When I was in second grade at School #7, we learned all about local historical figures. George Eastman, Susan B. Anthony, Frederick Douglass, Jacob Bausch, Henry Lomb, Joseph C. Wilson, Nathaniel Rochester and George B. Selden.
We were taught Selden invented the automobile. If only his patent had been enforced, Rochester could have gotten as big as Detroit.
That’s the second-grade version. The whole story is a lot more complicated. It bears some striking similarities to the modern-day tale of Kodak. George Eastman even makes an appearance.
George B. Selden was born in 1846 in Clarkson, N.Y. He grew to despise horses during his service in the Civil War. He later became a patent lawyer and inventor.
Selden filed a patent on a combustion-powered automobile in 1879. George Eastman served as a witness to the patent. Selden, an avid photographer, had been a mentor to Eastman.
Selden’s patent was good for 17 years, but he was in no rush to receive it. He kept delaying its issue by filing legal motions. During those years he never actually opened a plant and made cars, but collected royalties from a group of manufacturers. Some say his strategy was to let others improve on his invention. Selden claimed he lacked capital to do anything.
One guy wouldn’t pay up – Henry Ford. “Selden can take his patent and go to Hell with it,” Ford executive James Couzens reportedly said.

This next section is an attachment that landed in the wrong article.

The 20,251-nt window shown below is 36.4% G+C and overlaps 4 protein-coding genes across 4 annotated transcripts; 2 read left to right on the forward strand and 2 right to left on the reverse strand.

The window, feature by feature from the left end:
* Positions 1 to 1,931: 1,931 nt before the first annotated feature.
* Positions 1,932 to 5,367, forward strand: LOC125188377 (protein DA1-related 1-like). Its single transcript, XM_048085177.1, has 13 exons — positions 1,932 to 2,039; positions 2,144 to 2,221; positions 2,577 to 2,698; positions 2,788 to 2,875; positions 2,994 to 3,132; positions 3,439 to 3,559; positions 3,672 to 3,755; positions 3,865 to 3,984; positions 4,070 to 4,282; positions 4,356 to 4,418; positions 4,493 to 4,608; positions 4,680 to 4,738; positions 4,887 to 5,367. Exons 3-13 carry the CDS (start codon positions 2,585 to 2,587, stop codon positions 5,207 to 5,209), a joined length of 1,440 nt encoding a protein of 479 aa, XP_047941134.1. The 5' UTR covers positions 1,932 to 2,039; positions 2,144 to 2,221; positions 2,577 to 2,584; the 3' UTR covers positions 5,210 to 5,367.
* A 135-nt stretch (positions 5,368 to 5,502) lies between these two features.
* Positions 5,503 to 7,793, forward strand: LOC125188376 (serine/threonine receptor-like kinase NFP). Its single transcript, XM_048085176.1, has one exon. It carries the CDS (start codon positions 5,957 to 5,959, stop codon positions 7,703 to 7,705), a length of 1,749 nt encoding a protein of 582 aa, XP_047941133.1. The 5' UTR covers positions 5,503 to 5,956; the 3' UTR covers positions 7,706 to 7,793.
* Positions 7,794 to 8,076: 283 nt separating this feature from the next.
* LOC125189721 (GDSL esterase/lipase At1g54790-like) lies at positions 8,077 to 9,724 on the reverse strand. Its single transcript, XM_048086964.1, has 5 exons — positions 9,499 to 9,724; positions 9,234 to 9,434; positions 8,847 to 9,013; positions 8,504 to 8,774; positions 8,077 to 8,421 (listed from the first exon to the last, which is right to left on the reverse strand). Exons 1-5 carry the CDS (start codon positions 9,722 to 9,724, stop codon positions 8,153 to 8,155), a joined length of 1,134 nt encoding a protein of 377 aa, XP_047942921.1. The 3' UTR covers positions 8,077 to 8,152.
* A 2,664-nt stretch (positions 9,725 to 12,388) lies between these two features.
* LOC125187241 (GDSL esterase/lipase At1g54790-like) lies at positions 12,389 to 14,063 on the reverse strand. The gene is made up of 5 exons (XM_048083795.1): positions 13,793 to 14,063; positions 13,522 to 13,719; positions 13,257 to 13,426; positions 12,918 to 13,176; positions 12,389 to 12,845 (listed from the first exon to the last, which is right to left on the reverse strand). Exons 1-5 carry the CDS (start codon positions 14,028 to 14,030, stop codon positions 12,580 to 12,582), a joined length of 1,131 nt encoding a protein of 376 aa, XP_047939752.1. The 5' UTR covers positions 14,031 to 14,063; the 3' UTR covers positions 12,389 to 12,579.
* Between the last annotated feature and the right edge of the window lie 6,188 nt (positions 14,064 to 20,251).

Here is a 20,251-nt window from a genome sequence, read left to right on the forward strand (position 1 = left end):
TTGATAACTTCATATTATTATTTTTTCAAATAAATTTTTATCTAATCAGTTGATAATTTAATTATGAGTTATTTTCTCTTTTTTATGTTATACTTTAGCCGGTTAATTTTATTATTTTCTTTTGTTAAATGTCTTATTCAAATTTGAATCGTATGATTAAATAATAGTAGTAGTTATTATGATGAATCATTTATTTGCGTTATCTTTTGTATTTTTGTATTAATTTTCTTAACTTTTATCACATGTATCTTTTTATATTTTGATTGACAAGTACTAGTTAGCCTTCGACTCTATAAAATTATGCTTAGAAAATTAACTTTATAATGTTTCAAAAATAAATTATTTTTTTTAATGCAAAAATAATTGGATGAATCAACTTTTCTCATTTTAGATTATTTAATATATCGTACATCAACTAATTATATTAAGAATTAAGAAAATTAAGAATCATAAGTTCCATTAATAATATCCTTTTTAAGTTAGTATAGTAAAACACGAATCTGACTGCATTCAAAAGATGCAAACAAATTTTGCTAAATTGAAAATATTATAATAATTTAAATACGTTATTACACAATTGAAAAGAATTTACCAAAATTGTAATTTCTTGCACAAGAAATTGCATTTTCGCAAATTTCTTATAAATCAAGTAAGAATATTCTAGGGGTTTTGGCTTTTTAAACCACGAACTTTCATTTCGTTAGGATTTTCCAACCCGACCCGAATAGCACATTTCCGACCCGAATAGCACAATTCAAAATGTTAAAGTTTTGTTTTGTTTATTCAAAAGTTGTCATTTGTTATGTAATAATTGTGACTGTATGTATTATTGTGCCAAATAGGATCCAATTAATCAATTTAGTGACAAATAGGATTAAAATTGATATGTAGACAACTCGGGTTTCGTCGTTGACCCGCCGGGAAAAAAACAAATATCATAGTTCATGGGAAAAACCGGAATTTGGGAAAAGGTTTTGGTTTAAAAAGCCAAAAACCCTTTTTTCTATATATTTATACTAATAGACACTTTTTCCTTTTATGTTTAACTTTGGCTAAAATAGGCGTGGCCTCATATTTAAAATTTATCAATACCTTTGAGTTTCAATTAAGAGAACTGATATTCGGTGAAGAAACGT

Selden sued Ford. The case was heard in the Southern District of New York. The trial produced thousands and thousands of pages of documents. Ford argued Selden’s engine was totally different – and far inferior. In 1909 judge declared Selden the inventor of gasoline automobile.
Ford appealed. This time, the judge upheld Selden’s patent – but only for his specific engine. Ford had won.
Despite the court case that made headlines around the world, Selden and Ford didn’t become enemies. Selden said he admired Ford and Ford called Selden a “decent old fellow.”
Selden didn’t make out too badly. It’s estimated his patent earned him $200,000, a nice sum back then.
We can take pride in knowing Selden was declared the inventor of gasoline-powered automobile. But he never came up with a dynamite, mass-produced vehicle. That was Ford’s accomplishment.
Selden’s sons did start a factory that assembled vehicles in 1905. It was located on Probert St. The Selden Motor Vehicle eventually made only trucks. It was bought out in 1930 by a Pennsylvania company that moved the operation out of town.
The Selden name in the automobile industry was finished.